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Tracking red deer with my trail camera

Jake


As you'll know if you follow my blog, I bought a trail camera last year, and since last November I have been tracking a pine marten that lived in a wood on the moors above my house.While I managed to get  some really good footage of him, I seemed to be getting fewer and fewer clips of him, and I wasn't able to track down where he was living either, so at the start of July I decided to try and film something else instead.

Around where I live there are foxes, badgers, stoats, rabbits, roe deer and red squirrels, but I decided to try and film red deer. I thought they might be easy to film because I know where they live, they leave distinct tracks, they tend to move between the same places, and they are very big. So on the 5th July, I moved the camera...and this is what I have discovered since then !



Choosing a wood.




An ideal wood would be within walking distance from a road, have plenty of trees to position the camera, hardly any people walking through, and have red deer in it. 

That is not easy to find ! I used my knowledge and found a strip of wood about a quarter of  mile long and a few hundred yards wide, running north to south. At the north was farmland used for grazing, at the south was a deer wood called Suicides Graves which I know really well, at the west was a deer fence dividing it from another private deer wood called Dougal's Cairn, and to the east was the remains of the rest of the wood which was cut down a few years ago. It was pine wood, but not dense, and there was lots of grassland:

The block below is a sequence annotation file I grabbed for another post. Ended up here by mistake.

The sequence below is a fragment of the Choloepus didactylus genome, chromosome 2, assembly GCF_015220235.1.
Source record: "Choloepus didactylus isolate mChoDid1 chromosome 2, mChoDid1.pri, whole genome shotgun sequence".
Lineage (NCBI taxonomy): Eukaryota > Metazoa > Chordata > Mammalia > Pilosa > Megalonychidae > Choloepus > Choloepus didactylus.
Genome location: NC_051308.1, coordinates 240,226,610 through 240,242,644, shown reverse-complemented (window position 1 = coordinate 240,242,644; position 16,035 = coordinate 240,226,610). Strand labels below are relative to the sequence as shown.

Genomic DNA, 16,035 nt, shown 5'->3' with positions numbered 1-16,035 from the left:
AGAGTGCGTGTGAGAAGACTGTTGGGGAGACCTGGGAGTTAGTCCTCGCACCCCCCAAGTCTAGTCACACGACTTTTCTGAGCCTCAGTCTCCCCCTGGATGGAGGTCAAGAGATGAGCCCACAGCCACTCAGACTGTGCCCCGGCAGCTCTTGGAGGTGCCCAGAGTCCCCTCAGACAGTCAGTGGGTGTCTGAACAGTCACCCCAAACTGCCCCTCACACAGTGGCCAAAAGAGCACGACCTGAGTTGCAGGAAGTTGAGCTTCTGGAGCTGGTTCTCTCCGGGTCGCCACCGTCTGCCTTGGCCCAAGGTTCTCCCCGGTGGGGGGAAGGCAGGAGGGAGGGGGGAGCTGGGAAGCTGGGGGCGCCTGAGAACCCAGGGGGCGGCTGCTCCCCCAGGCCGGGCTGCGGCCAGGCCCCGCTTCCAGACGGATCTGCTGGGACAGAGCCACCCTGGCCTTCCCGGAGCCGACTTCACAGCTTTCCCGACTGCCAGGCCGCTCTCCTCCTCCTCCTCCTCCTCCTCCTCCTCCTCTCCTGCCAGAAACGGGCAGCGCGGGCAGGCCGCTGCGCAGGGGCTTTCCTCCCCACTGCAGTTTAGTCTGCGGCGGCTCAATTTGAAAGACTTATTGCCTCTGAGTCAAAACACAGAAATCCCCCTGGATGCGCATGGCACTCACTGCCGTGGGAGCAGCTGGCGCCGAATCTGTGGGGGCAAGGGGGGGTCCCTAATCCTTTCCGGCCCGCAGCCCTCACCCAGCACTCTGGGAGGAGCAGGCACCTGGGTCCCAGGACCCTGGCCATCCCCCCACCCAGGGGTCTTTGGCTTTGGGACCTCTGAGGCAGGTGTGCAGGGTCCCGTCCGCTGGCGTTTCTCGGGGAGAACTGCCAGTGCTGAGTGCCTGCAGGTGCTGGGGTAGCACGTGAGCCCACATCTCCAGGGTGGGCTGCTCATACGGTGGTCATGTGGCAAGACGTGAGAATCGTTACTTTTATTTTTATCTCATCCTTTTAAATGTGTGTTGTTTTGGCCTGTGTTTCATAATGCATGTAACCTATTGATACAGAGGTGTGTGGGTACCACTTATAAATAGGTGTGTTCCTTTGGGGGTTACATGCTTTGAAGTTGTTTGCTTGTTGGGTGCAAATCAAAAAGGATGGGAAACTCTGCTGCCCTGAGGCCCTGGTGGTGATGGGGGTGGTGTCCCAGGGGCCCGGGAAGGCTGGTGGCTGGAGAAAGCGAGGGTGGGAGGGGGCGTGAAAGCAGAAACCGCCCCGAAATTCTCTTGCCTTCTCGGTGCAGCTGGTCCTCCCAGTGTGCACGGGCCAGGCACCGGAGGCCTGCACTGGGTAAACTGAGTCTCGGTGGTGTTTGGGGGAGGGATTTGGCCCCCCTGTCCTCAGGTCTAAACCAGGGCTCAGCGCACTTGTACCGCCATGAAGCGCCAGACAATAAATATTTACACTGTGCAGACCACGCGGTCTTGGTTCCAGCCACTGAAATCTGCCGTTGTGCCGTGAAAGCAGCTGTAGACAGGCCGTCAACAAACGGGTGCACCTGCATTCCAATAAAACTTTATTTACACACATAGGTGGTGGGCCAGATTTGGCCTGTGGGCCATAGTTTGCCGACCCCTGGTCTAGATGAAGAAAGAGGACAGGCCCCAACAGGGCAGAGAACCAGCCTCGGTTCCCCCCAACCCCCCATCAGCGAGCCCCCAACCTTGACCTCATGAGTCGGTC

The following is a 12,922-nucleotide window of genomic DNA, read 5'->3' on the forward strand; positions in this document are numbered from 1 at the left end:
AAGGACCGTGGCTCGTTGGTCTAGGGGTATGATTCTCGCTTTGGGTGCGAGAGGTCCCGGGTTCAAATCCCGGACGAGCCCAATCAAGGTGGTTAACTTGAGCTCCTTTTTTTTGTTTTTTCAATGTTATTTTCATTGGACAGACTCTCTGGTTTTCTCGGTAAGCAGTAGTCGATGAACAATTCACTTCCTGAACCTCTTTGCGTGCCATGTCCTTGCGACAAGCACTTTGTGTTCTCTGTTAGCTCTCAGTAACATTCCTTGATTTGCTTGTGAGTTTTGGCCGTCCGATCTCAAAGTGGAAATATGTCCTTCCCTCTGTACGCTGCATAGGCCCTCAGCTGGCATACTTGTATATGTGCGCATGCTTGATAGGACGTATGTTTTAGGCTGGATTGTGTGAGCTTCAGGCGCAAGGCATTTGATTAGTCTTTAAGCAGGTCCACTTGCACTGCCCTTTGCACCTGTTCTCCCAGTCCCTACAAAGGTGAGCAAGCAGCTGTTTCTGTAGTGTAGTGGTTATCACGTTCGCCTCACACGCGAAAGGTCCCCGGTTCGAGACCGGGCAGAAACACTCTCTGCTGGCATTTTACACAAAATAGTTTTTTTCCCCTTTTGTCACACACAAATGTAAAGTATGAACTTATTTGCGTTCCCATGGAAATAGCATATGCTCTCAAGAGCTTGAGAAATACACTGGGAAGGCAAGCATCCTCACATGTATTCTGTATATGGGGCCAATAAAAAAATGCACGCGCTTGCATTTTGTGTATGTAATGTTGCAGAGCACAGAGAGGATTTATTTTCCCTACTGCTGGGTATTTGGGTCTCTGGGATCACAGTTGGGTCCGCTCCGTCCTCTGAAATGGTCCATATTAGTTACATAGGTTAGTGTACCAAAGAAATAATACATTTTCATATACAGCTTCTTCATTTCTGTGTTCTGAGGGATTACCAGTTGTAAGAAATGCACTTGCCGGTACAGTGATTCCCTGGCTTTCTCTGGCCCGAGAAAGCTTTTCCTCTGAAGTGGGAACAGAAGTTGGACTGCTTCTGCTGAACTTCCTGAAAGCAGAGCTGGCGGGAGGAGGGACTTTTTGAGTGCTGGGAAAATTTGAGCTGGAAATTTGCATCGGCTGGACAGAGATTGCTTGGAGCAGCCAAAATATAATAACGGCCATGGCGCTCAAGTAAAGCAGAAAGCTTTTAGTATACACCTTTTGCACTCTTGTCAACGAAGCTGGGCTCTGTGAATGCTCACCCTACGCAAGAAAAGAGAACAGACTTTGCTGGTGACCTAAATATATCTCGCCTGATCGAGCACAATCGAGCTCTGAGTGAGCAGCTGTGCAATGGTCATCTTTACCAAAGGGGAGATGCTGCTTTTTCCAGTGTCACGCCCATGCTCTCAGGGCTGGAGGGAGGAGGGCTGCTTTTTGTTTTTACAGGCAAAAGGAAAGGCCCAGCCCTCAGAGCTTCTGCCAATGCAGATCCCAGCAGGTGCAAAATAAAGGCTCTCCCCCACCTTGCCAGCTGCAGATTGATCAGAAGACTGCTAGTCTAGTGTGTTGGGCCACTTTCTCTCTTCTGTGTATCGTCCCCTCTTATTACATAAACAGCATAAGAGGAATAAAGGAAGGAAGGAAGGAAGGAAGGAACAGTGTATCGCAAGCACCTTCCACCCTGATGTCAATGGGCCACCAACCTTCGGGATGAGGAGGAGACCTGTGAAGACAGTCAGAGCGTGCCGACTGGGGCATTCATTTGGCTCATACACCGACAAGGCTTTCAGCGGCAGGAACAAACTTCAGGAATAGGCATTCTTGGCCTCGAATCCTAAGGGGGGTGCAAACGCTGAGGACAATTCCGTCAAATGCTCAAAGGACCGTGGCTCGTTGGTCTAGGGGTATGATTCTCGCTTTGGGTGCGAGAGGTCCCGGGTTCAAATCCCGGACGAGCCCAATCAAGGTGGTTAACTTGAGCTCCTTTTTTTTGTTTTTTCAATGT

Positioning the camera


This is my trail camera, made by Bushnell.  It a box with three holes, one for a light (it's invisible to the human eye, but shows up on the camera, strangely), then the camera lens, and finally the sensor. Whenever anything walks in front of the sensor it films for one minute (it can also so stills photographs) and if it is dark enough, the light comes on. The best way to position it is to find a tree overlooking a good area. Then we wrap a cord round the tree, place the camera then lock it with a padlock and leave it for a couple days.


The first place I thought would be really interesting to film was this mud wallow. Red deer cover themselves in mud during the summer to stop the midges from biting, and I could tell that the deer were currently using this because there was loads of "slots' (footprints.)